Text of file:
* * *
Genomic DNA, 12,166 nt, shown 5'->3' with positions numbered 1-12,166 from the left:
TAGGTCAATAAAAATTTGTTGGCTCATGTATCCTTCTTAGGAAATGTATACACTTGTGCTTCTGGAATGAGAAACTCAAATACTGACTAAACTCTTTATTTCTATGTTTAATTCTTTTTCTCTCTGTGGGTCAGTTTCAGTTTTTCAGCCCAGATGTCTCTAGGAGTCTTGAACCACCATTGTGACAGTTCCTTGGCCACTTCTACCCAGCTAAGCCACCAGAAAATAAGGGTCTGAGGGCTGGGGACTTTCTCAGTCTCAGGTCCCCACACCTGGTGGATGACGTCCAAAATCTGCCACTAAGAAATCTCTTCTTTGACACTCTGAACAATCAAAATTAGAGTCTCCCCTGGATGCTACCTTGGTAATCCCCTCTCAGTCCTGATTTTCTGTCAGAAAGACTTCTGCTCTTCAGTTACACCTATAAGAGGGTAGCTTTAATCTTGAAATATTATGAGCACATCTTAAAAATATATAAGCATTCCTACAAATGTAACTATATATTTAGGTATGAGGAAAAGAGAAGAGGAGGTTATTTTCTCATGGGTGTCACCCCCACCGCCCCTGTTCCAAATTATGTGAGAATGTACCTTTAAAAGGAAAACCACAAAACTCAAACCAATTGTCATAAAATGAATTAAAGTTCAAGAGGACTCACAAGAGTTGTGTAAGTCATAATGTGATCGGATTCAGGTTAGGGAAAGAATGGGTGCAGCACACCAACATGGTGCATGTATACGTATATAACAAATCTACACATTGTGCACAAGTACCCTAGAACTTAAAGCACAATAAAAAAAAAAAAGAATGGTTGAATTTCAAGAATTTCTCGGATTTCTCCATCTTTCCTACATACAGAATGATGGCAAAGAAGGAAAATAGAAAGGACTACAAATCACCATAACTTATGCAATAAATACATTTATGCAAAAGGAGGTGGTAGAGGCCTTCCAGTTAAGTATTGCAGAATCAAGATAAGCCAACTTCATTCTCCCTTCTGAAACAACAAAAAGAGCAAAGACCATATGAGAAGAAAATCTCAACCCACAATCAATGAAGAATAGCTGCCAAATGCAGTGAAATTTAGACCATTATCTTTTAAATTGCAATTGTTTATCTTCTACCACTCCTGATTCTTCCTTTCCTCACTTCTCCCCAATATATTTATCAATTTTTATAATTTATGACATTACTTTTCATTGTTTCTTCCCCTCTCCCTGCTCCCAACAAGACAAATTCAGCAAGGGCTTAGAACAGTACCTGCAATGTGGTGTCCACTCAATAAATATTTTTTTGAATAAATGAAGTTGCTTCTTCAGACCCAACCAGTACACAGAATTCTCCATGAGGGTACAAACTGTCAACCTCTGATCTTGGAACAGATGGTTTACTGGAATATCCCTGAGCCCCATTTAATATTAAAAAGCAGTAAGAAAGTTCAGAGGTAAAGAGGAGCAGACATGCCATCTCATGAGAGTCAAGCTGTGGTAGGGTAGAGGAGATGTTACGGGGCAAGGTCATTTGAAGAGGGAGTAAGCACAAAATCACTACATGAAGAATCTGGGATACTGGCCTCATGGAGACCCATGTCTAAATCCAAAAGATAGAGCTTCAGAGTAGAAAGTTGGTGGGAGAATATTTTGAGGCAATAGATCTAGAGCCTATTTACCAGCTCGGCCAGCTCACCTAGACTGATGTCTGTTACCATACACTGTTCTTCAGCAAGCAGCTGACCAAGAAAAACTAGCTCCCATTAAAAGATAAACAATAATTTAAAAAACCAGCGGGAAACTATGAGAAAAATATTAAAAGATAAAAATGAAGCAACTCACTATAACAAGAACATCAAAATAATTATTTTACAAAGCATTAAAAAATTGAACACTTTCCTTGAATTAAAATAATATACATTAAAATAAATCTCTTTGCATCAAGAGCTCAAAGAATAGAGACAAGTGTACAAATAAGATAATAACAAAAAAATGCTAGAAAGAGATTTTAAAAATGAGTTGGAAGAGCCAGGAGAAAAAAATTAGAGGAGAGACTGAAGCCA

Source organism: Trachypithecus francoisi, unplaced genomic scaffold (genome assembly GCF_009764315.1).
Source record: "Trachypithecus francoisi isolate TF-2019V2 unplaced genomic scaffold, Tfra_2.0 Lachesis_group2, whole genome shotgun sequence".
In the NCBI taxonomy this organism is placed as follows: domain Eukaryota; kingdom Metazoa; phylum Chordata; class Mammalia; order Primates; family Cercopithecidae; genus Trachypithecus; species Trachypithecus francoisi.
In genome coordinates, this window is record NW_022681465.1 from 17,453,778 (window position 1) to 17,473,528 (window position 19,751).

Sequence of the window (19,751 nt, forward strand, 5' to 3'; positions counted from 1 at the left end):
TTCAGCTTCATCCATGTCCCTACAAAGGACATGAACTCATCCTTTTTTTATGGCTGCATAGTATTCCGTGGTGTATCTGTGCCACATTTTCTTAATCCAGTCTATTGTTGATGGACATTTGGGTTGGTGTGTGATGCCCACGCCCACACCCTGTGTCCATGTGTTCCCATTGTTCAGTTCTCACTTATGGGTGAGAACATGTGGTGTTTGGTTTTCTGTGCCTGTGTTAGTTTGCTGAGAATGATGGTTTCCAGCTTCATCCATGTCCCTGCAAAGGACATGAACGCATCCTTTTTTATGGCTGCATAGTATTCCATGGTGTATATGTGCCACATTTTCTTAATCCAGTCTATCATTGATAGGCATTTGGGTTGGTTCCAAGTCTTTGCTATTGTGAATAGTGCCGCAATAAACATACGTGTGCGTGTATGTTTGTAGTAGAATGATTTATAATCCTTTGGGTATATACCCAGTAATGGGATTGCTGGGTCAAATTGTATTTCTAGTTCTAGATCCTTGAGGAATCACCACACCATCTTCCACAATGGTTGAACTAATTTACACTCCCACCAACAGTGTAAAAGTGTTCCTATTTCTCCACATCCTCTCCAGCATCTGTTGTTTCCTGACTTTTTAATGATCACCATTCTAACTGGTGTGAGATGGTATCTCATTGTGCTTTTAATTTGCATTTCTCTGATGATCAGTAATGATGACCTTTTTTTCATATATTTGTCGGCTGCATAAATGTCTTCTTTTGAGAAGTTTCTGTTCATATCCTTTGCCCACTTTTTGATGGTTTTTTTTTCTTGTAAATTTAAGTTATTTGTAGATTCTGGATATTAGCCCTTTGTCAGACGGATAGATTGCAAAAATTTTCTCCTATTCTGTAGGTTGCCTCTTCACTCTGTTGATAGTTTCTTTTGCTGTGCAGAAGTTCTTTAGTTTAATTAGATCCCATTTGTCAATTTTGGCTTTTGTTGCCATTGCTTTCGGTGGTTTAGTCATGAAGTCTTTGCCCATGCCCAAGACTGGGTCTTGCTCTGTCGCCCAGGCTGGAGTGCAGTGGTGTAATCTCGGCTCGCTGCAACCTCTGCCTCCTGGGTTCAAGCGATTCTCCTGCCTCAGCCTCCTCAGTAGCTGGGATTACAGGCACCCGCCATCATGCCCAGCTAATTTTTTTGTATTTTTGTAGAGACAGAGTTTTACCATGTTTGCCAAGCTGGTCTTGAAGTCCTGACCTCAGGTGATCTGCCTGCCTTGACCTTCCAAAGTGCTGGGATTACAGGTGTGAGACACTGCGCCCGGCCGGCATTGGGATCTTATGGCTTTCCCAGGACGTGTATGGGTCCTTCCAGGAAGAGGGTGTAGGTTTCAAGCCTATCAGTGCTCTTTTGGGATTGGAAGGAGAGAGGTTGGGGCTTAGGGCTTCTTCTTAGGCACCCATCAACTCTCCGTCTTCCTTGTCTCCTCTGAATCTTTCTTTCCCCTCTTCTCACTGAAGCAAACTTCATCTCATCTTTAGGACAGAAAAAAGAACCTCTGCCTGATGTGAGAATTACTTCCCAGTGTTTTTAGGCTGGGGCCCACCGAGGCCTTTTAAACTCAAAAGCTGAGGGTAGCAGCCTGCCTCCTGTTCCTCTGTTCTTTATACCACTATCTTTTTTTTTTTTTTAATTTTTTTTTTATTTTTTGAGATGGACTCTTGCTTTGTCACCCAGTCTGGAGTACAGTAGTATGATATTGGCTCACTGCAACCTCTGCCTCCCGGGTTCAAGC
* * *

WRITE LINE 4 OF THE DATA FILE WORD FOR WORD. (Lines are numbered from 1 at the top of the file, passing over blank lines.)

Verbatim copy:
Source record: "Trachypithecus francoisi isolate TF-2019V2 unplaced genomic scaffold, Tfra_2.0 Lachesis_group2, whole genome shotgun sequence".